Boston Leaders Discouraging Brazilian Immigration

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Brazilian immigrants have been relocating to Boston for more than 20 years. But a recent increase in undocumented Brazilian immigrants has some community activists sending word back to their homeland that new undocumented workers should not continue to travel to Massachusetts.

STEVE INSKEEP, host:

This is MORNING EDITION from NPR News. I'm Steve Inskeep.

US and Brazilian officials announced arrests in an alleged human smuggling ring last week. They say Brazilian police officers, customs workers and airline employees were all helping to ferry people through Mexico into the United States. An operation like that may help to explain a recent spike in the number of undocumented Brazilians entering this country. Many of them head for the Boston area where tens of thousands of Brazilians have thrived for two decades. But now some community leaders say there are too many Brazilians arriving, and they've put out word to compatriots back home: Please do not come to America. NPR's Jennifer Ludden reports.

(Soundbite of choir singing in foreign language)

JENNIFER LUDDEN reporting:

At St. Anthony's Catholic Church in Allston, the Tuesday night prayer meeting's packed. Worshipers lift their arms and sway.

(Soundbite of choir singing in foreign language)

LUDDEN: After Mass each Sunday, the clergy asks newcomers to step forward. This past spring, Father Carlos Sergio Vienna(ph) was stunned at how many were showing up.

Father CARLOS SERGIO VIENNA (St. Anthony's Catholic Church): Coming, coming, coming. Pouring, pouring to the church. Every Sunday we have five, 10, 12, sometimes 40 people. Very often people who have just arrived that week.

LUDDEN: It was alarming, because even as more Brazilians came, Father Jose Mario Jabedo(ph) says life was becoming more difficult for his immigrant worshipers.

Father JOSE MARIO JABEDO: (Through Translator) I've been here five years and I've seen a big change. Two years ago, people could pick their jobs, but this year, I saw a lot of people go without work for the entire summer.

LUDDEN: Federal immigration authorities have staged a series of raids this year, arresting Brazilians caught in a fake document scam and others who worked illegally for a cleaning company and at Boston's airport. More unemployed Brazilians have taken to gathering on street corners seeking day jobs. Fathers Jose and Carlos doubted their worshipers were telling family and friends in Brazil about the hard times. Reports home, they say, are often sugarcoated out of pride. So they and nine other Brazilian priests decided to set the record straight. In May, they wrote an open letter published on the Internet and in newspapers across Brazil. It warned Brazilians they could die on the treacherous journey across the Mexican border, and then...

Fr. JABEDO: (Through Translator) The ones who are not deported when they arrive in the USA are faced with the tough reality of the Brazilian immigrant: poor housing, normally living in the basement with many others, lack of jobs, particularly during the winter, poor food due to lack of time to prepare it, language barriers, fear and police trauma and increasing deaths.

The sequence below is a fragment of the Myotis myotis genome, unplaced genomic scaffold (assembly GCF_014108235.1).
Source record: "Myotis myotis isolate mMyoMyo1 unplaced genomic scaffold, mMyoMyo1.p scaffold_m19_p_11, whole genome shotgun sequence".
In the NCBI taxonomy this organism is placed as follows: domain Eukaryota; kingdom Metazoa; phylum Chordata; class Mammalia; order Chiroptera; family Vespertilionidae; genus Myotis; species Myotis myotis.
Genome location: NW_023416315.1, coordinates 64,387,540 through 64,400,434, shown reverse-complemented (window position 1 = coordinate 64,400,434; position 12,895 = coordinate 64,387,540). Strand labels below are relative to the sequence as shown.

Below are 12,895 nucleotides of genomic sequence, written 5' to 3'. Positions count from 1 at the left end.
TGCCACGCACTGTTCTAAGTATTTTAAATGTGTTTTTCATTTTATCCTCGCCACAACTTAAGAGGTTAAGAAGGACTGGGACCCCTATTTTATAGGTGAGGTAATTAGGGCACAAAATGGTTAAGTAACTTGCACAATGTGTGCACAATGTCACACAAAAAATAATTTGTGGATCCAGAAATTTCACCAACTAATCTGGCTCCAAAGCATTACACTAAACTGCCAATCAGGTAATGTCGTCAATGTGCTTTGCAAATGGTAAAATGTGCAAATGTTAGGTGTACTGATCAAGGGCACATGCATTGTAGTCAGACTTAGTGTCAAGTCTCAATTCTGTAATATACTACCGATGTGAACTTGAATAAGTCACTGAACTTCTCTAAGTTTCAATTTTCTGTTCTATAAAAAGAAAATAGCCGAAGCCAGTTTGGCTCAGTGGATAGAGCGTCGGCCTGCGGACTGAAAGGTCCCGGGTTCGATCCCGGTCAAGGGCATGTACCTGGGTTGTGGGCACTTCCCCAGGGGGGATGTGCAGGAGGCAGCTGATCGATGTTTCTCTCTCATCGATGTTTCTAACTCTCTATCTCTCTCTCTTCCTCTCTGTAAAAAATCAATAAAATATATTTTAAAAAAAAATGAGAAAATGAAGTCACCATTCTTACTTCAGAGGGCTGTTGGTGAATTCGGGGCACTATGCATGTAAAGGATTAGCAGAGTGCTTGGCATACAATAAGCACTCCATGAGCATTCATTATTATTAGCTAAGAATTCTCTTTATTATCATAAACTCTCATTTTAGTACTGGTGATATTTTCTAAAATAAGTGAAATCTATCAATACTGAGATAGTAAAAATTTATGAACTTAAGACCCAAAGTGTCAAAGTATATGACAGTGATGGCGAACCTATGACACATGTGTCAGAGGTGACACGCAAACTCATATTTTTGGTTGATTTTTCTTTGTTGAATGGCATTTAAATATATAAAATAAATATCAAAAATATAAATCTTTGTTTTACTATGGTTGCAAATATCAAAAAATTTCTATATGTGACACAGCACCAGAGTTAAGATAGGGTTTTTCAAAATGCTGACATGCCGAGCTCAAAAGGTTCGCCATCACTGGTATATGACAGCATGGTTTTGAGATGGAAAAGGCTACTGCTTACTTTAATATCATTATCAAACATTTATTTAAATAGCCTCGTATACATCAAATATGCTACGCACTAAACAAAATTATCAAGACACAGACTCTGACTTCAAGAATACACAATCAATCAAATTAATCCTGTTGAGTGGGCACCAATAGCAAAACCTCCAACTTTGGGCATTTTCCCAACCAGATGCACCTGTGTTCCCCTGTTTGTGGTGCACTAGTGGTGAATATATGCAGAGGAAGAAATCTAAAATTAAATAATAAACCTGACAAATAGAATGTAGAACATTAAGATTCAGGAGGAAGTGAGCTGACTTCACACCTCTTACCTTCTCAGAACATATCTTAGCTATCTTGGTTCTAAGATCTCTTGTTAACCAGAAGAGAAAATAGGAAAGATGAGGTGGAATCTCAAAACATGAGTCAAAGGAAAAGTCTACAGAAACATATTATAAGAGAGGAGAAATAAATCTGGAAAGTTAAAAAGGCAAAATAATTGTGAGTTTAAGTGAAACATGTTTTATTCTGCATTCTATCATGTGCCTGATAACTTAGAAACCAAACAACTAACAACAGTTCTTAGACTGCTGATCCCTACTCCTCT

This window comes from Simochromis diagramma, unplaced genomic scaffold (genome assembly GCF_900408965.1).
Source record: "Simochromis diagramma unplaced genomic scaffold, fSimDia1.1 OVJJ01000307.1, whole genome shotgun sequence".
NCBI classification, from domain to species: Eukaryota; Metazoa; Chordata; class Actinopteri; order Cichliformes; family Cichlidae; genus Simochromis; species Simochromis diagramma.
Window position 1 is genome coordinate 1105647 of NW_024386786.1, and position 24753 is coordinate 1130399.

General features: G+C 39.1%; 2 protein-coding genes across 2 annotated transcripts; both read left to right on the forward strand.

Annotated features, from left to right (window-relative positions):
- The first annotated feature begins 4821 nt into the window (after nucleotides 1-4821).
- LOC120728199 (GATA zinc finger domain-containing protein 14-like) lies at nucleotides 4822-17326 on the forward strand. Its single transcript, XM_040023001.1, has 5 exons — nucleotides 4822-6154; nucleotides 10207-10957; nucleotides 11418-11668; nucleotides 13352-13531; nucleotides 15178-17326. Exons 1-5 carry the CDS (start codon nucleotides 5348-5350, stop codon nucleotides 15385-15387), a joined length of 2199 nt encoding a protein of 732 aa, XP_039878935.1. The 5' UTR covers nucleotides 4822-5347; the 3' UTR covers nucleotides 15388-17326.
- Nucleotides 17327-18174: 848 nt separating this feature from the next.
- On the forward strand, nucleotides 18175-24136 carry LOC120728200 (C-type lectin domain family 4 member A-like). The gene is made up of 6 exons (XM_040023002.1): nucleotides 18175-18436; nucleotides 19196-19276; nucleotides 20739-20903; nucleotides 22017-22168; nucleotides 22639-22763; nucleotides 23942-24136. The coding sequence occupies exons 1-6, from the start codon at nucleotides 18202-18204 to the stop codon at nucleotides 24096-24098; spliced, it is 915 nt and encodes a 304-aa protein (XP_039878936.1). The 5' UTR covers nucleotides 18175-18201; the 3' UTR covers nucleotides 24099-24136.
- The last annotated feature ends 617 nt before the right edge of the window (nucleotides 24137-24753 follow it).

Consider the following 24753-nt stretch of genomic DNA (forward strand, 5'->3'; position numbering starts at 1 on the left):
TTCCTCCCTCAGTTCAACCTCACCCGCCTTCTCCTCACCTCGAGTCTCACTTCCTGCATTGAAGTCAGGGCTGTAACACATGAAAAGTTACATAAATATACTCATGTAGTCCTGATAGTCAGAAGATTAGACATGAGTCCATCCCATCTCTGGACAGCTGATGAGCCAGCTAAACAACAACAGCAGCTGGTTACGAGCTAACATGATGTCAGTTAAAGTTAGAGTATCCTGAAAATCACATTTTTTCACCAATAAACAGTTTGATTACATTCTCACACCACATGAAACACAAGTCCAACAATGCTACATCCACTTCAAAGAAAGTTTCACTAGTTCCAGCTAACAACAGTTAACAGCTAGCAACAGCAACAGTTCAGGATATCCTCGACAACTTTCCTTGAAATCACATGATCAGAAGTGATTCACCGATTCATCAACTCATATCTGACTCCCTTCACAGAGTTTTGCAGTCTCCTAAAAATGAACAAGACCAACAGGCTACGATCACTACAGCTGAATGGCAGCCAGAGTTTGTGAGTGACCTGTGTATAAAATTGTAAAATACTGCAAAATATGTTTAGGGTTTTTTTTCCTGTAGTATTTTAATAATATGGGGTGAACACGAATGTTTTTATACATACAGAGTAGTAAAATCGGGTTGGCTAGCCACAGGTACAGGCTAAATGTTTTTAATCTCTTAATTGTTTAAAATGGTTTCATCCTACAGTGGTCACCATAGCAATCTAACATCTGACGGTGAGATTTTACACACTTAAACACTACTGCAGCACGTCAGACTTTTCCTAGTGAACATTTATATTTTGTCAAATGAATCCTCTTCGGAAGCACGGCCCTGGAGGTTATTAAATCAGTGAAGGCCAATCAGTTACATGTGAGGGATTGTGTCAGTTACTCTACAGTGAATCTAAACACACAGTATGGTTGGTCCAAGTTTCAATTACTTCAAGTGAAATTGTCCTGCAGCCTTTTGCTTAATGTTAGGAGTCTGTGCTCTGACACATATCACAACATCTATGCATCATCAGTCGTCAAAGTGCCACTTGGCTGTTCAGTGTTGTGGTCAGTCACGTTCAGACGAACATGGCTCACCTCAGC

LUDDEN: The letter concludes, in all caps: The United States is far from being the promised land. But it's not clear the warning will have much effect.

Mr. EVEL HANJA FAJEDA(ph): (Foreign language spoken)

LUDDEN: Outside St. Anthony's, Evel Hanja Fajeda says friends told him not to come, that life here was really hard. But he says they were doing all right, so he didn't listen. Now, after exactly one year in the US, Fajeda's only been able to pay off the $8,000 he paid coyotes to smuggle him here. He admits to some regrets.

Mr. FAJEDA: (Foreign language spoken)

LUDDEN: `I worry I'll lose my wife,' he says, `because we've been apart so long.'

But Fajeda wants to give it one more year.

(Soundbite of music)

LUDDEN: For millions of Brazilians, their image of this country comes from a wildly popular new soap opera called "America." Since March, it's followed the tale of a doe-eyed woman named Sol who makes her way to Miami and finds a string of jobs and an American lover. Some here and in Brazil have accused the show of encouraging migration by glorifying life in the US, but in this episode, a tearful Sol is wearing an orange jumpsuit in immigration detention.

(Soundbite from "America")

Unidentified Woman: (Foreign language spoken)

Unidentified Man: (Foreign language spoken)

LUDDEN: When her lawyer tells her she's been ordered deported, Sol asks, `How much time before I can come back to the US?' `Nevermore.'

(Soundbite from "America")

Unidentified Woman: (Foreign language spoken)

Unidentified Man: (Foreign language spoken)

LUDDEN: Marian Netcha Omeda(ph) is glued to the soap. She's a house cleaner who's lived near Boston for eight years, and she says life has gotten decidedly more difficult for the undocumented.

Ms. MARIAN NETCHA OMEDA (House Cleaner): (Through Translator) These last three years I've been having a lot of people who calls me to ask for jobs, telling me I was fired because they found out I had a fake Social Security number.

LUDDEN: Omeda has heard about the priests' letter telling Brazilians not to come to the US.

Ms. OMEDA: (Through Translator) I think it's right. I think it's our obligation, if we're living here, to warn them what's going on here and how hard it is, because, see, a lot of people keep coming, and it's going to be hard for people who are here right now to find a place and to stay.

LUDDEN: Despite all the hardships, Omeda says she loves America and plans to stay forever. Jennifer Ludden, NPR News.

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